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News + PoliticsDA Boudin: 'We don’t see jail or prison as the only or...

DA Boudin: ‘We don’t see jail or prison as the only or basic response to crime’

An exclusive interview with the district attorney after a year in what has been an immensely challenging job.


A little more than a year ago, a public defender with a message calling for radical reform of the criminal justice system got elected district attorney in San Francisco.

Chesa Boudin, like other elected officials, walked into one of the most difficult years in the city’s history; all policy, plans, and programs have been redefined by COVID.

He also – not surprisingly – walked into to a right-wing buzz saw, with the police and some local news media attacking him almost before he moved into his office. The attacks have been relentless, and in some cases utterly lacking in any factual basis.

Boudin: You can’t trust the cops to investigate cops.

But through it all, he has done something no DA has done in this city in a generation: Filed charges against cops for unlawful use of force. He has helped the city close down the inhumane jail at the Hall of Justice. He has effectively ended cash bail. He has shifted resources away from small-time misdemeanors and put his deputies to work pursing serious violent crimes instead.

At lot of issues remain. The promised unit to go after landlords who violate tenant rights is still a work in progress. Community activists are still concerned that no charges have been filed in the Amilcar Lopez case.

But as a wave of pretty profound criminal-justice reform seems to be gaining momentum in this country, I thought it would be worthwhile to check in with the new DA. He granted me a 45-minute zoom interview last week, and had a lot to say about the cops, the role of a prosecutor, the carcerial society and the hope that another model brings.

An edited transcript follows.

48HILLS: Even two years ago, the idea that someone with your agenda for reform would get elected DA in any city was a huge stretch. But all over the country, we are seeing prosecutors taking a new approach. How does your victory fit into that?

CHESA BOUDIN: What led me to run was that I saw that the national movement for criminal justice reform was expanding, including the way we talk about the role of DAs. The movement that got me elected was a massive movement, from Black Lives Matter to police accountability to the basic definition of what public safety means. Things I was criticized for just a year ago became the platform for George Gascon running for DA of Los Angeles. We have created political space for this kind of discussion.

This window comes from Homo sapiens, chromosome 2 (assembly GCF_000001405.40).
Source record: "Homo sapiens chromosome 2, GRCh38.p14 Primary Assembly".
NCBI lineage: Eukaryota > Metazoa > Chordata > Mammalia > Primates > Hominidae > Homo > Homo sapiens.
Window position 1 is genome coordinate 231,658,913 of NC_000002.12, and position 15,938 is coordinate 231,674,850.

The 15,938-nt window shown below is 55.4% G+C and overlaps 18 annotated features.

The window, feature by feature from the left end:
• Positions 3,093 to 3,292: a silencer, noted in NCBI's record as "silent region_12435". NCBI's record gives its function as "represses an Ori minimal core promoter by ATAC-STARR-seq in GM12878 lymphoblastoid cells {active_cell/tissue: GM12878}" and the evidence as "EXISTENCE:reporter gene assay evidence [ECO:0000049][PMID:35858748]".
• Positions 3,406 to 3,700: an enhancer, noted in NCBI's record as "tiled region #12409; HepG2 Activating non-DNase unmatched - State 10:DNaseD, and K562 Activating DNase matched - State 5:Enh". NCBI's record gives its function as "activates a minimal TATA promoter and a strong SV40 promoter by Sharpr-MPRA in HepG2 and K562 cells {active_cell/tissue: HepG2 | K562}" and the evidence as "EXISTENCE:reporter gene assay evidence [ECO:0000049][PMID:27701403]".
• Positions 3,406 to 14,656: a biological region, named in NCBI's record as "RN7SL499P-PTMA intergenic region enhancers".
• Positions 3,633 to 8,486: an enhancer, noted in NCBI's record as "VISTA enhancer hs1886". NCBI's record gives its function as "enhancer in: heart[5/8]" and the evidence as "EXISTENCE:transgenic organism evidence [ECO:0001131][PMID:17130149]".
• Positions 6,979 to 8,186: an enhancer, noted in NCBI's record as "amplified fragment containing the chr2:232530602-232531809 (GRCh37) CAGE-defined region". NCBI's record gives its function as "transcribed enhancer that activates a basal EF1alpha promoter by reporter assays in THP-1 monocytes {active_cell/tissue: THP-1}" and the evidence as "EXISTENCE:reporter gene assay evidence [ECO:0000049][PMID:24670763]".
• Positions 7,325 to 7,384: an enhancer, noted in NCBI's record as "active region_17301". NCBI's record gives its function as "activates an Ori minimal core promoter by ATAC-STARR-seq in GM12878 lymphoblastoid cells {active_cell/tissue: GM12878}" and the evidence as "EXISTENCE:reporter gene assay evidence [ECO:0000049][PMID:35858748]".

48HILLS: When it comes to police accountability, past DAs – including Gascon – have told me that it’s hard to get a jury to convict a cop. I watched the entire Alex Nieto trial, and although a lot of us believed the evidence was clear, the cops were exonerated. Now you are potentially taking three cases against police officers to trial; have things changed?

CHESA BOUDIN: I do think it’s changing. Time will tell, but I think even the police unions and their lawyers believe that it’s changing. The time when testimony by an officer wearing a uniform and a badge was the gold standard for a jury is ending. Most cops, the majority of the time, are honest, straight shooters – but the ideas that a few of them never lie has been dispelled.

48HILLS: What about the big police-shooting cases that your predecessor declined to prosecute – Mario Woods, Luis Gongora Pat, Alex Nieto, Amilcar Lopez.

CHESA BOUDIN: We are taking a new independent look at all of these cases, with lawyers who weren’t involved in the original decisions not to prosecute. But there are things we have learned, and one is that you can’t trust police to investigate police. These cases happened before we had an independent DA’s unit to investigate police shootings at the time they happen, and it’s difficult to recreate an investigation if it wasn’t done properly or was done with the intent to exonerate. But we are in the middle of reviewing all of these cases.

48HILLS: The feds just announced a big crackdown on drug sales in the Tenderloin, but a lot of activists say this isn’t going to change anything and it’s the wrong approach.

CHESA BOUDIN: I want to be clear that I fully support getting Fentanyl off the streets. I wish the SFPD would bring me a case with ten pounds of it; most of what I get is a few grams, it’s mostly plastic. But even though this case is a big deal, you can’t separate public safety from public health. I support getting Fentanyl off the streets – but at the same time we need safe consumption sites, which Trump’s Justice Department is opposing. You can’t have the US attorney say he wants to get drugs off the streets and not support safe injection sites. We also need treatment on demand; enforcement of the drug laws will never work if we don’t include the public-health component.

48HILLS: One of your campaign promises was to crack down on landlords who illegally abuse their tenants. How is that going?